Cardiac Magnetic ResonanceCardiac Magnetic Resonance ImagingHeart BlockBorrelia BurgdorferiComplete Heart Block
A 20-year-old man presented to the emergency department with 2 weeks of migratory arthralgias and several macular blanching rashes. A photograph taken by the patient upon initial eruption of the rash was presented during evaluation (Fig. 1). The lesions were suspicious for erythema migrans (Fig. 2). Upon review of systems, the patient earlier reported a brief episode of palpitations. Electrocardiogram revealed first-degree atrioventricular (AV) block (PR interval 320 ms). He was admitted for telemetry monitoring and intravenous ceftriaxone.
He developed asymptomatic Wenckebach which progressed to a high-grade second-degree AV block (Fig. 3). Echocardiography showed global ventricular dysfunction (ejection fraction of 35%). Cardiac magnetic resonance imaging (MRI) revealed inflammation around the AV node (Fig. 4). Lyme carditis was confirmed after Western blot revealed Borrelia burgdorferi antibodies. The patient had resolution of symptoms 4 weeks after intravenous ceftriaxone treatment. Follow-up echocardiography, 5 months later, revealed normal left ventricular function (ejection fraction of 55%).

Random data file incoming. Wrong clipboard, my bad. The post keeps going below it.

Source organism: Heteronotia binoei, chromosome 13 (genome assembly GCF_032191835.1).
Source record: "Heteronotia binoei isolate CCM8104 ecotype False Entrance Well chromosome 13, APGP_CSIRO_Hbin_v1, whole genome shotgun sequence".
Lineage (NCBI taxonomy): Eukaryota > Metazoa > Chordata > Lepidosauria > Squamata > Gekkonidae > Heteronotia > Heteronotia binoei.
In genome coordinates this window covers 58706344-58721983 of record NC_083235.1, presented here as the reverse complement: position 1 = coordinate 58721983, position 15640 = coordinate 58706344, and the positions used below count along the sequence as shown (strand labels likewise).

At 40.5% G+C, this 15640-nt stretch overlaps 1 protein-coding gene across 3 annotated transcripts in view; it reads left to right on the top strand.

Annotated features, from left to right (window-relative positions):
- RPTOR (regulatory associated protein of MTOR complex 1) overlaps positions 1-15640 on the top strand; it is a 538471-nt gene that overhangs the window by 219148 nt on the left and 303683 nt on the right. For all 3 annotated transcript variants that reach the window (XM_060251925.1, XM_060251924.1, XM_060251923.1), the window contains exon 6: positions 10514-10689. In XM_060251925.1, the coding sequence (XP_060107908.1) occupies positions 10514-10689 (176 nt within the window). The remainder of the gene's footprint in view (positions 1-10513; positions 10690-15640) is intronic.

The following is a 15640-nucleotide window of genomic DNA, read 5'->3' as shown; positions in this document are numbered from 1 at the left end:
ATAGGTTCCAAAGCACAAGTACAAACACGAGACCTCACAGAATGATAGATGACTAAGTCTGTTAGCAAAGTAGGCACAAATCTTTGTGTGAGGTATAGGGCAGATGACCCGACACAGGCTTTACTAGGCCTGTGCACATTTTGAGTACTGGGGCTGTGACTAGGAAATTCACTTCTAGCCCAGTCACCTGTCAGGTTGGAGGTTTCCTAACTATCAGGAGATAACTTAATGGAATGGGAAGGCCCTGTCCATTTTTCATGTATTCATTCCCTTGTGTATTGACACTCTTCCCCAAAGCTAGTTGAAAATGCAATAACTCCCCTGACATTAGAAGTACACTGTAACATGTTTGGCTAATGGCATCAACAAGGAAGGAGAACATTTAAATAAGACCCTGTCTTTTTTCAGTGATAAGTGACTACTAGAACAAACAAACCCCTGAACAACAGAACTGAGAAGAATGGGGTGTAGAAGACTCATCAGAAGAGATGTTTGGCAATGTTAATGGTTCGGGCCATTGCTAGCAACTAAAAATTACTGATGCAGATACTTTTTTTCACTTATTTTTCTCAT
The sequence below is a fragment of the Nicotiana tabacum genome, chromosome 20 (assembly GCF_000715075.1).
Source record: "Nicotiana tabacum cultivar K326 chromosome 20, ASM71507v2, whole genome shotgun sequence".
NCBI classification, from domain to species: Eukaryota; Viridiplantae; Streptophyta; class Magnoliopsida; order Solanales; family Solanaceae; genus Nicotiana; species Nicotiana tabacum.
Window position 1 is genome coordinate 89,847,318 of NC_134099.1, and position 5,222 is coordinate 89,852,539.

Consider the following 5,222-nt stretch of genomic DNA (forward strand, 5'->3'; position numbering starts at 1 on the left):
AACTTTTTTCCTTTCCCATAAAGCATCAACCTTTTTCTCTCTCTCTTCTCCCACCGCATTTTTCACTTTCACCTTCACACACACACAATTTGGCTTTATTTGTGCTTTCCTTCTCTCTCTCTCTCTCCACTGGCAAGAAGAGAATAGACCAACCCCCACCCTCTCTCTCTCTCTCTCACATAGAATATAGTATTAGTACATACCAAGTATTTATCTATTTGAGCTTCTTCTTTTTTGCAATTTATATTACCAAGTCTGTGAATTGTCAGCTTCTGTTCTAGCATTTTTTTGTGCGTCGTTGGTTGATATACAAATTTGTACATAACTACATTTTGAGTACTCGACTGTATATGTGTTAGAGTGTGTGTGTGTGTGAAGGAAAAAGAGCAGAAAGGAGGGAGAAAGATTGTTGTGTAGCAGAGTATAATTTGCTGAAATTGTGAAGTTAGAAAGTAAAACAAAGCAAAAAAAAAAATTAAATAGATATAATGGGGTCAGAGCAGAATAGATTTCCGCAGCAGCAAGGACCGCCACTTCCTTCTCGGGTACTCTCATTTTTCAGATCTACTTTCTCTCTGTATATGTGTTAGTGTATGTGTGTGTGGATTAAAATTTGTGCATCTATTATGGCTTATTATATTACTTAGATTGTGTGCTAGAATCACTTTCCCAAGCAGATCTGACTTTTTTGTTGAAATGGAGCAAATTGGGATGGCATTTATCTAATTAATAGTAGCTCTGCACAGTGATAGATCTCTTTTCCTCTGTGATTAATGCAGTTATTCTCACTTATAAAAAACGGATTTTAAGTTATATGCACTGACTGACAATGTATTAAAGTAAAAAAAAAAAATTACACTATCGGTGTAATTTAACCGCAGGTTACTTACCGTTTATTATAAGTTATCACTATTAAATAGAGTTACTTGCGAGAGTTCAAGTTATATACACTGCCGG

Patients with PR intervals greater than 300 ms are at risk for developing high-grade heart block [1, 2]. They can progress from first-degree heart block into complete heart block within minutes [1, 2]. Cardiac monitoring and intravenous ceftriaxone or penicillin G should be strongly considered in these patients . As much as one third of Lyme carditis patients may require temporary pacing, but almost all will have complete recovery following treatment [1, 3].
Department of Emergency Medicine, Strong Memorial Hospital, University of Rochester, Rochester, USA